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Psychological Stress and Physical Recovery

Nearly two years into the Covid-19 pandemic, mental health issues have risen a lot. Stress has been one of the main problems that has seen a notable rise. Studies conducted recently, and previously, have shown that prolonged stress has a negative influence on a person’s physical recovery. Even though stress is a natural physiological response, prolonged stress has displayed adverse effects. This has made it an important factor during the management of physical wounds and trauma.

Psychological stress is a mental or emotional strain, often caused by feelings of anxiety, fear, or being overworked. Stressors such as events posing threat, harm, or challenge, are also stress-inducing and are appraised as situational or psychological [1]. During stressful situations, activation of the hypothalamic-pituitary pathway triggers a combination of nervous and hormonal signals to the adrenal glands release adrenaline and cortisol [2], [3]. This influx allows the body to boost its heart rate and energy output via the sympathetic nervous system [2]. Cortisol allows an increase in sugar for energy as well as tissue repair substances [2]. On the other hand, cortisol also suppresses certain systems that are not immediately needed in order to prioritize functions needed for stress response [2].

These responses prove very beneficial as occasional, short-term solutions with body systems returning to homeostasis levels once the stressor has passed [2]. However, if psychological stress continues for a prolonged period, an imbalance in physiological processes may occur causing disruptions, affecting the wound healing process [2].

An enhanced production of glucocorticoids and catecholamines can directly influence several components of the healing process [3]. Considerable evidence from human and animal studies has shown that physiological stress responses are able to retard the inflammatory phase of wound healing [2]. Study samples who had undergone adrenalectomy to prevent glucocorticoid production displayed reduced adverse effects of stress on wound healing [3].

In an experiment using the blisters wound model, couples had their oxytocin and vasopressin levels monitored during a social experiment [3]. Since oxytocin and vasopressin are two important hypothalamic peptides that modulate physiological stress responses, the study tested whether there would be any changes in wound healing duration [3]. In the study, individuals who had more positive interactions with each other had higher plasma oxytocin levels [3]. Higher levels of oxytocin in circulation were associated with faster healing time of the standard blister wound [3]. Additionally, greater plasma vasopressin levels were related to faster healing but only in women [3].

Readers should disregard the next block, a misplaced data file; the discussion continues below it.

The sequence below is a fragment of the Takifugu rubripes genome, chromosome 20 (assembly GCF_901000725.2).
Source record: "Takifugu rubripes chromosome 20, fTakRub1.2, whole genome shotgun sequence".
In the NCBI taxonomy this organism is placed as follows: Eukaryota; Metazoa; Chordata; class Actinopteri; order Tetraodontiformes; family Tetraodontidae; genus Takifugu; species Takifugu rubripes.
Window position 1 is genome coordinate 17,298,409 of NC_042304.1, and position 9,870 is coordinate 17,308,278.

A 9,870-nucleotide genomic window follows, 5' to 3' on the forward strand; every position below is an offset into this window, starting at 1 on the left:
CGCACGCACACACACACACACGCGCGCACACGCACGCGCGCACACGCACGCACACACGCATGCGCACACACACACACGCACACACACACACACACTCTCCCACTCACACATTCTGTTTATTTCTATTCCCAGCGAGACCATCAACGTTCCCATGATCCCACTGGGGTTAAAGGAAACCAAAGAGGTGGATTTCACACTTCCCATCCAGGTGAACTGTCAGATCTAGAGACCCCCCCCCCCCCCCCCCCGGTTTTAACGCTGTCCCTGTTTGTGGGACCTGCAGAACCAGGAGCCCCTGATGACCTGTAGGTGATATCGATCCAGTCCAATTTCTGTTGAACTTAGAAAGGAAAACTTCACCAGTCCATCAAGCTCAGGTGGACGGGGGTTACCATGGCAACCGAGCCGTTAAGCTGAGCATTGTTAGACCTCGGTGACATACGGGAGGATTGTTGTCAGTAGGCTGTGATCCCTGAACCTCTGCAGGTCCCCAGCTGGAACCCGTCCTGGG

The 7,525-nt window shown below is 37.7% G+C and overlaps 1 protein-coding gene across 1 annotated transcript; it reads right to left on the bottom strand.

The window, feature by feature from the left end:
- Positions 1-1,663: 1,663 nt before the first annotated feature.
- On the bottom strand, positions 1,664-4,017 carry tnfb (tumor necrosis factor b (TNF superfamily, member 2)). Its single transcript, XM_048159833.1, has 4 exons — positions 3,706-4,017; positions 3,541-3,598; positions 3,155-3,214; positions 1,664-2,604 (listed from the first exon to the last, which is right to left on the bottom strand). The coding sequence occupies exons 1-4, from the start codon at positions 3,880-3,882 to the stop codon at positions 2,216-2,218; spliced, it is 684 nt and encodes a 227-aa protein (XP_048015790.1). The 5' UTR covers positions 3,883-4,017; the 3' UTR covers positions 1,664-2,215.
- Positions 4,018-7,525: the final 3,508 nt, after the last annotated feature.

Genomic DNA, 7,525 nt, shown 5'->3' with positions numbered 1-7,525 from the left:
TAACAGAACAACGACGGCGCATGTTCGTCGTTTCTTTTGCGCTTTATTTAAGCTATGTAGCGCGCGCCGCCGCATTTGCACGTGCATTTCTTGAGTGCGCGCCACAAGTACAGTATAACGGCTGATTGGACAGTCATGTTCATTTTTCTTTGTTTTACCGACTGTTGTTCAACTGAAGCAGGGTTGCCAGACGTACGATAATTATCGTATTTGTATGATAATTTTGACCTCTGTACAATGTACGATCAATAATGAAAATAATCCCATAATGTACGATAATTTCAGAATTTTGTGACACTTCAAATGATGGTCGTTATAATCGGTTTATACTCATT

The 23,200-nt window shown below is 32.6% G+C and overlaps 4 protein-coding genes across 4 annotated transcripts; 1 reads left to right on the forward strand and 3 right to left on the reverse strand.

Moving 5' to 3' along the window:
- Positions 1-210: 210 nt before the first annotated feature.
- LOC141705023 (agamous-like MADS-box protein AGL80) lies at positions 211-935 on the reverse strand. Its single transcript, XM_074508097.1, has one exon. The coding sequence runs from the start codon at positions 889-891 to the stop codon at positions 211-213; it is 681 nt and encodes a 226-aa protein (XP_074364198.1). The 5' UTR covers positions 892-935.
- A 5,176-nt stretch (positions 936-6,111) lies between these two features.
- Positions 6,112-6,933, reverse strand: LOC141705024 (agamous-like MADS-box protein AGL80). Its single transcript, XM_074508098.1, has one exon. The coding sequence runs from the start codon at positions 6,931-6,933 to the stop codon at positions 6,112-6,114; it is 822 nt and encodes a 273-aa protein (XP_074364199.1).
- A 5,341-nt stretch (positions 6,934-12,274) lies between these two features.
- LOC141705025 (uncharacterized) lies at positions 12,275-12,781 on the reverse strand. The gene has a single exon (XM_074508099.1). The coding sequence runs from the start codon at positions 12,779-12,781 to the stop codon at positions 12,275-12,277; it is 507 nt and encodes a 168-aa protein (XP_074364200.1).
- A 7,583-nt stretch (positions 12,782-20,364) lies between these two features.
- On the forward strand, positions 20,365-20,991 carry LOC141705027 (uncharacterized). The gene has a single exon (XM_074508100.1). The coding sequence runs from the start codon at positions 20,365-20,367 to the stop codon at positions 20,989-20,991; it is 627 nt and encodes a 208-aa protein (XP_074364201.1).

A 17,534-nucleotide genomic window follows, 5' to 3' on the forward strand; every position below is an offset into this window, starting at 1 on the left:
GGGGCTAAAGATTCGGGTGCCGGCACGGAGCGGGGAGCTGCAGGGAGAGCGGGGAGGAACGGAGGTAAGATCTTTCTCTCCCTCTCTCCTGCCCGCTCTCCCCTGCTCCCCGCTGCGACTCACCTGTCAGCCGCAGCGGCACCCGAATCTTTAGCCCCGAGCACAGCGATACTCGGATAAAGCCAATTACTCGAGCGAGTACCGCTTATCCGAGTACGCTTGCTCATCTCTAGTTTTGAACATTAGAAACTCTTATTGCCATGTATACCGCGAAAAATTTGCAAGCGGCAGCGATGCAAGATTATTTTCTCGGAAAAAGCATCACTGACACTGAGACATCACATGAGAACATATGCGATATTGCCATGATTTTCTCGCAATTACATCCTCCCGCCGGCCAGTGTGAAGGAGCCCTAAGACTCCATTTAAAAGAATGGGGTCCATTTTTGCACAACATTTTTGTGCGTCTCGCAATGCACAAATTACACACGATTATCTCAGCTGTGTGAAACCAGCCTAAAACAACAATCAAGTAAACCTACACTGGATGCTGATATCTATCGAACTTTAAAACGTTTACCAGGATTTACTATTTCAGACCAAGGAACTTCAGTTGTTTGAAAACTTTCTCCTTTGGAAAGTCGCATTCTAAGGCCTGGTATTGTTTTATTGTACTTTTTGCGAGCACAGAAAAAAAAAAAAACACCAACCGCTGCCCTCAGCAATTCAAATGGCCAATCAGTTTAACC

The effects of psychological stress are not limited to just wound healing though. Its effects on the immune system also include impacting effector and regulatory components [1]. This causes increased susceptibility to various infections, reactivation of the latent virus, and impacting the immunoregulatory circuit [1]. Recent research has confirmed that high levels of stress not only have immune-suppressive functions but have effects that alter immunoregulatory networks causing an increased risk for allergic and autoimmune diseases in both young and older individuals [1]. In other words, individuals who are psychologically stressed will not only be more likely to have a weakened immune system, allowing for higher risk of infection but will also present a slower recuperative duration for injury or disease recovery.

Psychological stress has also been associated with increased acid and decreased oxygen and blood flow in the stomach, upsetting the normal bacterial flora in the intestines and can cause gastrointestinal issues [2]. Cardiovascular disease problems were noted, as well as hypertension disrupted sleeping patterns, and increased pain threshold levels [2].

Psychological stress is also an important factor in dealing with patients recovering from physical trauma or surgery [4], [5].

In order to reduce or prevent psychological stress, walking, exercising, sleeping early, and stopping of smoking and alcohol have been proven to against stress and anxiety [5]. Consuming fresh vegetables, fruits, nuts, green tea, fatty fish, turmeric, pumpkin seeds, and taking in lots of fresh water, air, and exposure to sunshine also has great health benefits that reduce stress and fortify the immune system [5].

Given that times have become more stressful for many during this Covid-19 pandemic, it has become important that, as much as possible, we should partake in positive and beneficial activities that would help keep us stress-free and healthy. As someone once said, ‘healing starts in the mind’.



G. J. M. Marshall, "The Adverse Effects of Psychological Stress on Immunoregulatory Balance: Applications to Human Inflammatory Diseases," Immunology Allergy Clinic of North America, vol. 31, no. 1, pp. 133-140, 2011.


"How stress can affect recovery after an illness or surgery," Glenview Terrace, 2020 July 15. [Online]. Available:,suppression%20of%20the%20immune%20system.. [Accessed 4 April 2021].


J.-P. Gouin and J. K. Kiecolt-Glaser, "The Impact of Psychological Stress on Wound Healing: Methods and Mechanisms," Immunology Allergy Clinic of North America, vol. 31, no. 1, pp. 81-93, 2012.


R. Moore, "The Impact of Mental Health on Injury Recovery," Performance Health Academy, 20 September 2019. [Online]. Available: [Accessed 31 March 2021].


G. Griffith, "Stress and Surgery: How Psychological Stress Affects Your Ability to Heal," Medwell, 21 August 2020. [Online]. Available: [Accessed 31 March 2021].

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